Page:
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Illinois law helps standardize farmers markets

by MATT HOPFThe Quincy Herald-Whig

QUINCY, Ill. - Roger Sharrow has started posting hand-written signs in front of his vegetables in his booth that say the produce is from Sharrow Farms in Golden.

Signs like that will become a normal sight at farmers markets across Illinois, as new legislation signed into law last month by Gov. Pat Quinn will require the signs that state the origin of unprocessed produce.

Sharrow and his wife, Virginia Sharrow, were selling produce Thursday at the Quincy Mall's farmers market, which also takes place Tuesdays and Saturdays. They also sell at farmers markets in Camp Point and Carthage.

The couple had sweet corn, potatoes, green beans and zucchini available for shoppers, as well as salves that Virginia makes from crops on the farm.

Roger Sharrow said the new rule doesn't bother him because he is used to customers asking when he has honey for sale.

"They'd always ask if it was local honey (to help fight allergies)," he said. "So we would tell them where we were from."

Proponents of the new regulation say consumers may assume that products sold at markets are local, but some vendors are resellers selling non-local produce that can be bought in grocery stores.

"If (consumers) get something that is not up to par, they can read where it came from," Sharrow said.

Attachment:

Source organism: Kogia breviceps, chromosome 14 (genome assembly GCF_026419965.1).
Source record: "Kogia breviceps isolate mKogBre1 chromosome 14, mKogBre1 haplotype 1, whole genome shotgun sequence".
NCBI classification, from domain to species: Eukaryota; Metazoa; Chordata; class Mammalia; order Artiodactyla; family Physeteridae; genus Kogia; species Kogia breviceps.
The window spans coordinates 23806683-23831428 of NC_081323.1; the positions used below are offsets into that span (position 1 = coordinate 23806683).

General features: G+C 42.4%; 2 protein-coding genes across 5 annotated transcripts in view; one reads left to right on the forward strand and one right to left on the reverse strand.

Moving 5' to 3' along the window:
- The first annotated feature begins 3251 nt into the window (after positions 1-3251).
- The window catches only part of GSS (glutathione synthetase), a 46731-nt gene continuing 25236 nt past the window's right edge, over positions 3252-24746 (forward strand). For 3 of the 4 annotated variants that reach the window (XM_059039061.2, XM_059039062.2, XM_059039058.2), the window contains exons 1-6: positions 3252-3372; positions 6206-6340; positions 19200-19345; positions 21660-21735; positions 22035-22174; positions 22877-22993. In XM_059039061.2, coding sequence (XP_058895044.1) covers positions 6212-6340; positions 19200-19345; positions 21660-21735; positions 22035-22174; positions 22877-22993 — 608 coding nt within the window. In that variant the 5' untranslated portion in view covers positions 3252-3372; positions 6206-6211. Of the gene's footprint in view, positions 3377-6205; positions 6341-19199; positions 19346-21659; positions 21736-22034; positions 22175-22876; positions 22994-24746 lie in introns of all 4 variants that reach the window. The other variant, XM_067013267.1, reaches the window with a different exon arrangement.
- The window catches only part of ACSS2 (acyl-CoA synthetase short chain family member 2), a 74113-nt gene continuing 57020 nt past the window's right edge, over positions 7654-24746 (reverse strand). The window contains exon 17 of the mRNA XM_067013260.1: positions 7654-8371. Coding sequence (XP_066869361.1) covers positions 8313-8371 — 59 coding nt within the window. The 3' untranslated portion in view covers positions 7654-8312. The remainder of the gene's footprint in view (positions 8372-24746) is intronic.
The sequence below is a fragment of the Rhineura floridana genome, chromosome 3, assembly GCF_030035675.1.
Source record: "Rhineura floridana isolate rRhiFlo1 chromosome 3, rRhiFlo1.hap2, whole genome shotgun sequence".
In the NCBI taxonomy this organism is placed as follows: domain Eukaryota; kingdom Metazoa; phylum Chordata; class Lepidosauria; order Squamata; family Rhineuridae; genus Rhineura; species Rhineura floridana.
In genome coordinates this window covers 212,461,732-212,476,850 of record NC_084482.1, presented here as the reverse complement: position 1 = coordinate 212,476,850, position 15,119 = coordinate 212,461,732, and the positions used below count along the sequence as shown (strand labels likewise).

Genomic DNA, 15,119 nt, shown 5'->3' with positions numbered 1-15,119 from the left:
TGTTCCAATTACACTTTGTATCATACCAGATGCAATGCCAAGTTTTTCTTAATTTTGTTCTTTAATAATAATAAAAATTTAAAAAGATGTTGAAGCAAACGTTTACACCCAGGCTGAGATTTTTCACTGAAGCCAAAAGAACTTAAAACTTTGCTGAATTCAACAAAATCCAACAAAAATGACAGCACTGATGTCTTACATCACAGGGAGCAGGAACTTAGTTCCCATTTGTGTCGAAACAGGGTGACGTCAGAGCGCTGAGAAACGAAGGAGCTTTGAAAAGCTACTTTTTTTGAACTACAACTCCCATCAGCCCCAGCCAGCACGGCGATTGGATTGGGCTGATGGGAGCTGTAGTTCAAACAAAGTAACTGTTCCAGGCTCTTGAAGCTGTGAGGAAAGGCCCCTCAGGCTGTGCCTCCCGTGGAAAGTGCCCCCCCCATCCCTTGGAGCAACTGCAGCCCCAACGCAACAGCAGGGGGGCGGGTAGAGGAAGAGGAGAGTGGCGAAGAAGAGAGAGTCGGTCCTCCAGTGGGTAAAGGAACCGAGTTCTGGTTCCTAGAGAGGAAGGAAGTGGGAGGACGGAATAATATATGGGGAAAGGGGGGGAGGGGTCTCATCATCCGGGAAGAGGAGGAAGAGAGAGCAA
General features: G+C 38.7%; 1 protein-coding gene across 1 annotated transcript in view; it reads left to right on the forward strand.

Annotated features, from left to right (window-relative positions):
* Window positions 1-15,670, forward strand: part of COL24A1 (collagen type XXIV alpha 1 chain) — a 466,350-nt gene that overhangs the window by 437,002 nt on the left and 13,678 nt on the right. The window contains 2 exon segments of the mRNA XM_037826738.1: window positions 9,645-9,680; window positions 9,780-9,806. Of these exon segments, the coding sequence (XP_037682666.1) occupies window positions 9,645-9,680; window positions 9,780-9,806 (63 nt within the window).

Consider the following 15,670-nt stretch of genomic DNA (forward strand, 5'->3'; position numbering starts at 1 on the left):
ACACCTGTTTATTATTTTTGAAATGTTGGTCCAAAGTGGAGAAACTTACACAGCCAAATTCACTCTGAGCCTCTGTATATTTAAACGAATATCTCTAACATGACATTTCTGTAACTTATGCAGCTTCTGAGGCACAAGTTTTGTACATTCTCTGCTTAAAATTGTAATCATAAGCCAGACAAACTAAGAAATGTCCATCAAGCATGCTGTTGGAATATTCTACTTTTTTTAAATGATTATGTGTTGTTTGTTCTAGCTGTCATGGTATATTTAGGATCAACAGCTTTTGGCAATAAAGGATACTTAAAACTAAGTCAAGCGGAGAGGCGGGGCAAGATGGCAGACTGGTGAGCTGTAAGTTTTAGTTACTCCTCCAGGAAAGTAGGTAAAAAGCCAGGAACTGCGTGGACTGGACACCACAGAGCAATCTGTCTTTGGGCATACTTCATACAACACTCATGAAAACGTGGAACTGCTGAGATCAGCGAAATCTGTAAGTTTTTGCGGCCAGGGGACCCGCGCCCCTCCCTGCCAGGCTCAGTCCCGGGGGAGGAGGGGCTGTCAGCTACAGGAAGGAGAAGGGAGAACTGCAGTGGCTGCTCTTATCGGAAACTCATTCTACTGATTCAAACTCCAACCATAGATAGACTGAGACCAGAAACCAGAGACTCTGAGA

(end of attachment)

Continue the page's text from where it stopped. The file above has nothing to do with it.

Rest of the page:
Gary Hull of Mendon sells produce at the farmers markets Thursday afternoons in Mendon and Tuesday and Saturday mornings in Washington Park. He said he has put his name on his produce for several years.

"It's a good idea, with maybe some people bringing in stuff that wasn't locally grown," Hull said.

Produce comes from Hull's garden and his grandson Carson Hull's garden west of Ursa.

Travis Brown is executive director of the District, which operates the farmers market in Washington Park. He said most of the growers at the market should not have a problem, as many already label the origin of produce.

The District's farmers market requires that the produce be grown or the seller must live within 60 miles.

"Pretty much everybody who is at our market is growing themselves or is growing a specialty product like spices," he said. "And those are all labeled like you would buy at the grocery store."

The legislation, unanimously approved by both chambers of the General Assembly, also requires the Illinois Department of Public Health Farmers Market Task Force to recommend statewide rules and regulations for farmers market, instead of each community having their own rules. It also would cap fees that local health departments can charge cottage food operations at $25 per year and have the task force develop to develop a statewide sampling certificate program that would allow samples to be offered at farmers markets.

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